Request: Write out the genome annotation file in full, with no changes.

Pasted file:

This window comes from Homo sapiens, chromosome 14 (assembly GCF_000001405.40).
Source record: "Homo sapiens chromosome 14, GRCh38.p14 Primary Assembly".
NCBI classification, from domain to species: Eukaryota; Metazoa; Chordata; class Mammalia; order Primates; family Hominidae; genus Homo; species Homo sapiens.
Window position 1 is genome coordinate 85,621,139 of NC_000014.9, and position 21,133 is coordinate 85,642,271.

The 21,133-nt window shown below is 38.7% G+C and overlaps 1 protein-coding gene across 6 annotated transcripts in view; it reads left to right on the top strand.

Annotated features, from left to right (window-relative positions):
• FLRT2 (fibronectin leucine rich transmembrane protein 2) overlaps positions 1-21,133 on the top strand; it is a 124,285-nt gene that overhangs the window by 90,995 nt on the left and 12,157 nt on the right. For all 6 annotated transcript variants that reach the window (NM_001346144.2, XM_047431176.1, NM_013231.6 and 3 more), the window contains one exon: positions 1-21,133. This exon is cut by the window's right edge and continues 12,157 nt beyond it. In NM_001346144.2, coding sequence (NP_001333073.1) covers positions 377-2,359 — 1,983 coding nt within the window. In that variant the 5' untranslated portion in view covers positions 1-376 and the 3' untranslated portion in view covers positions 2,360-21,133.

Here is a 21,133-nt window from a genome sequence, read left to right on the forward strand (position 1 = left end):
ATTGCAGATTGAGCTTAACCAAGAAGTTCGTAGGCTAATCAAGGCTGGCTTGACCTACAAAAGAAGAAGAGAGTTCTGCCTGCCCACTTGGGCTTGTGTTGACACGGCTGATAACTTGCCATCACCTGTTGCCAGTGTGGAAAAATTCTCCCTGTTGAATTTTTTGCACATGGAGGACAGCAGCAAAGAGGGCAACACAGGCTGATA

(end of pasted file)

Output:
This window comes from Homo sapiens, chromosome 14 (assembly GCF_000001405.40).
Source record: "Homo sapiens chromosome 14, GRCh38.p14 Primary Assembly".
NCBI classification, from domain to species: Eukaryota; Metazoa; Chordata; class Mammalia; order Primates; family Hominidae; genus Homo; species Homo sapiens.
Window position 1 is genome coordinate 85,621,139 of NC_000014.9, and position 21,133 is coordinate 85,642,271.

The 21,133-nt window shown below is 38.7% G+C and overlaps 1 protein-coding gene across 6 annotated transcripts in view; it reads left to right on the top strand.

Annotated features, from left to right (window-relative positions):
• FLRT2 (fibronectin leucine rich transmembrane protein 2) overlaps positions 1-21,133 on the top strand; it is a 124,285-nt gene that overhangs the window by 90,995 nt on the left and 12,157 nt on the right. For all 6 annotated transcript variants that reach the window (NM_001346144.2, XM_047431176.1, NM_013231.6 and 3 more), the window contains one exon: positions 1-21,133. This exon is cut by the window's right edge and continues 12,157 nt beyond it. In NM_001346144.2, coding sequence (NP_001333073.1) covers positions 377-2,359 — 1,983 coding nt within the window. In that variant the 5' untranslated portion in view covers positions 1-376 and the 3' untranslated portion in view covers positions 2,360-21,133.

Here is a 21,133-nt window from a genome sequence, read left to right on the forward strand (position 1 = left end):
ATTGCAGATTGAGCTTAACCAAGAAGTTCGTAGGCTAATCAAGGCTGGCTTGACCTACAAAAGAAGAAGAGAGTTCTGCCTGCCCACTTGGGCTTGTGTTGACACGGCTGATAACTTGCCATCACCTGTTGCCAGTGTGGAAAAATTCTCCCTGTTGAATTTTTTGCACATGGAGGACAGCAGCAAAGAGGGCAACACAGGCTGATA